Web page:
I began my intellectual life with an interest in mathematics. I have a BA in math from Wesleyan University, an MA in math from Tulane University, and an MS in math from the University at Buffalo.
I was working on a PhD in set theory when I encountered the philosophical puzzle of mathematical truth and undecidability: what should we say about the truth of statements of set theory that cannot be proved or disproved from the standard axioms? Wondering about this, I turned my attention to philosophy, and my interest in mathematical truth grew into an interest in the nature of truth and justification more generally. I did my Philosophy PhD at the University of California, Irvine, in the Department of Logic and Philosophy of Science, and wrote a dissertation on truth, supervised by Penelope Maddy.
Since then my interests have broadened, and my work now engages a wide range of topics including moral conflict and dilemmas, moral reasoning, value pluralism, philosophy of sex and love, sexual objectification, philosophy of economics, autonomy, rationality, ambivalence, desires, theories of truth and justification, epistemology, and philosophy of mathematics.
Over time I have become increasingly committed to trying to do philosophy in a way that shows its relevance to the concerns of everyday life and engages readers who are non-specialists and non-philosophers. My blog, The Kramer Is Now: Accidental Philosopher Encounters Modern Life, is one attempt to do philosophy in this way.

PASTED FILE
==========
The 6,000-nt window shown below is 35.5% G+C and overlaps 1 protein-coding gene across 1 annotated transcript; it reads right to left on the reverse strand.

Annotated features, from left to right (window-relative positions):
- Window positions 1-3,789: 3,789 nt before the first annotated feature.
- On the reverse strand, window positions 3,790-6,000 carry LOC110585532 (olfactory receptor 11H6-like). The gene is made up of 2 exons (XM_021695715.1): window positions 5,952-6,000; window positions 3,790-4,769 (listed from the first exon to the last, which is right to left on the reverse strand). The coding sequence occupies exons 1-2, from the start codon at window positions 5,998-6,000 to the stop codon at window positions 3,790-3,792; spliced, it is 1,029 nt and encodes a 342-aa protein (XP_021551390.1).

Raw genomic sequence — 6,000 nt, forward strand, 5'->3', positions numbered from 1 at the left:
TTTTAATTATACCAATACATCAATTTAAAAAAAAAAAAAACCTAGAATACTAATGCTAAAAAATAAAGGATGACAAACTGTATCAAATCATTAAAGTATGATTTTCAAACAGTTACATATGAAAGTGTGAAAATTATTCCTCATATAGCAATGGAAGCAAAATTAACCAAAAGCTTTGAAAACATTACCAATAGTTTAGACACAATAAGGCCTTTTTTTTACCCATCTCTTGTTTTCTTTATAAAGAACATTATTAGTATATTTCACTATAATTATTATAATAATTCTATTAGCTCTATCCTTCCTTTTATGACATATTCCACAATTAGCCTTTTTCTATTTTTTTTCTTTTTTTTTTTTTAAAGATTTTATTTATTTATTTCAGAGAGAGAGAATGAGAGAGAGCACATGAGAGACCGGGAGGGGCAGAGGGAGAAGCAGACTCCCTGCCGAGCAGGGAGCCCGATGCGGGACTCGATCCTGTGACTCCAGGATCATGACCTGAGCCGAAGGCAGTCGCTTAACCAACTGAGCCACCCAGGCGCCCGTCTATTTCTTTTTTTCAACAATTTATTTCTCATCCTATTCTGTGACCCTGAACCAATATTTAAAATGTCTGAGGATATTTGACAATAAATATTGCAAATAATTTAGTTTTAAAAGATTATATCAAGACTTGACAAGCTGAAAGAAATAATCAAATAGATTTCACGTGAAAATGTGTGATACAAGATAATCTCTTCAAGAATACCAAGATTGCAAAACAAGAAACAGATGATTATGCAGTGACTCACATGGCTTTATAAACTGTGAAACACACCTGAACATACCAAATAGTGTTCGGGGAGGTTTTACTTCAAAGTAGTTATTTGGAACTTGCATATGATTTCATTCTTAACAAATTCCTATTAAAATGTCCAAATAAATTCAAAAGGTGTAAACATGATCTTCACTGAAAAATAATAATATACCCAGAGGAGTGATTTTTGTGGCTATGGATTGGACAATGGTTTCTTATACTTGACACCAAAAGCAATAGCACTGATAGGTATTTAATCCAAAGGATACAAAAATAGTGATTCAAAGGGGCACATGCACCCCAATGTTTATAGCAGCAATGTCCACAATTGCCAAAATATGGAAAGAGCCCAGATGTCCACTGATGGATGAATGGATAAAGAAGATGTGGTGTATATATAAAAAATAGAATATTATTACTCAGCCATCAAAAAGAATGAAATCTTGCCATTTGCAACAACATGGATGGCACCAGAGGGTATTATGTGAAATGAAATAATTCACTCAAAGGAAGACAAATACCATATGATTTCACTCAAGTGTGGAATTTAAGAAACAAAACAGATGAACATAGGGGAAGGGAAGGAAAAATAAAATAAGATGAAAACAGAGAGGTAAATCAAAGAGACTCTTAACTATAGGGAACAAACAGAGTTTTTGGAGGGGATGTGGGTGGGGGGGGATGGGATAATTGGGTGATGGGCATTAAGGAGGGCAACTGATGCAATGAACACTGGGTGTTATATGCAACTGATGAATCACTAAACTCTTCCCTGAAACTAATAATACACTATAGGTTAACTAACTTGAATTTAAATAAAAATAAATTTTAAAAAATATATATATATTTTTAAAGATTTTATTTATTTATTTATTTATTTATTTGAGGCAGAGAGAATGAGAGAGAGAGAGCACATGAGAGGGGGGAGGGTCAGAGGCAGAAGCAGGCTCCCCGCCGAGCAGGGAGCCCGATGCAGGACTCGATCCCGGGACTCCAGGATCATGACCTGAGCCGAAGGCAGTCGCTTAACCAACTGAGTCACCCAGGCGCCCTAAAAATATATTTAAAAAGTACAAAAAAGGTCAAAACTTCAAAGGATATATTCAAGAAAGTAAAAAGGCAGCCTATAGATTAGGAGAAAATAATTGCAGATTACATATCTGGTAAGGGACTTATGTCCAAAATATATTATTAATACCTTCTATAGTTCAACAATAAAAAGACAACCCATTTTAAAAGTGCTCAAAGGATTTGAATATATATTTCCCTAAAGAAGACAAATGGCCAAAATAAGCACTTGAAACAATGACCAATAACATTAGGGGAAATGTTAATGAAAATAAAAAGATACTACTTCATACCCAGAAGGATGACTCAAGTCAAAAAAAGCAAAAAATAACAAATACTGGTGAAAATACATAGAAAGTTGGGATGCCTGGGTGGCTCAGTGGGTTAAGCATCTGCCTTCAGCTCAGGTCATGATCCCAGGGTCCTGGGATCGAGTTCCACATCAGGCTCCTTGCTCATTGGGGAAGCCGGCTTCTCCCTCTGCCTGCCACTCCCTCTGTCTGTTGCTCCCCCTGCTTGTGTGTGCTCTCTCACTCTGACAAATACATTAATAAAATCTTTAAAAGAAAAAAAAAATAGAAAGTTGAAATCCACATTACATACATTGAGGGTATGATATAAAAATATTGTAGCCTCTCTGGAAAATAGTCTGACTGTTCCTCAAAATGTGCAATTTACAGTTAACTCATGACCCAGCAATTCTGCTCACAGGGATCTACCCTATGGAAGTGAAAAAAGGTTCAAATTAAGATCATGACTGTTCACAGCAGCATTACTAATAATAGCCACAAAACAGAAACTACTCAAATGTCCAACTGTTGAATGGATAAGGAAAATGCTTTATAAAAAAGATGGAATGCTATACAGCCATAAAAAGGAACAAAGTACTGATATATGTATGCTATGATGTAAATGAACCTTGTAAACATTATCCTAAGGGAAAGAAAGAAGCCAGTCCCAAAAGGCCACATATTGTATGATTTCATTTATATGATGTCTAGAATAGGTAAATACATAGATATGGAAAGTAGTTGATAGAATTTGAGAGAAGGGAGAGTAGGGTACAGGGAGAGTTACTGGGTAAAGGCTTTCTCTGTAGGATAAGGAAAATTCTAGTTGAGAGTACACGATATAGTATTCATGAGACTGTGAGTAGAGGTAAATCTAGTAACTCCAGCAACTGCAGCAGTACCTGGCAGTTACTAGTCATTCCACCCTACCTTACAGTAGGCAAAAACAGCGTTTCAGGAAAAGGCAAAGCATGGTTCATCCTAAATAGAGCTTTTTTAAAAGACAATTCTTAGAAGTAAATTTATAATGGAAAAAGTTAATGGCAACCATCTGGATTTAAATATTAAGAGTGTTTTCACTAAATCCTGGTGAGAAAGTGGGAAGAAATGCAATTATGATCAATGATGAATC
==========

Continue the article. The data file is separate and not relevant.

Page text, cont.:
I’ve been at the University of Waterloo since 2004. Before that, I was a Mellon Fellow in the Humanities at Stanford University, and a few years ago I spent a semester as a Visiting Assistant Professor at the Philosophy Department of the University of Michigan. In 2011 I won an award from the Social Science and Humanities Research Council of Canada for my project “Moral Reasoning in a Pluralistic World;” my book on that subject was published with McGill-Queen’s University Press in 2015.
Page last updated January 30, 2016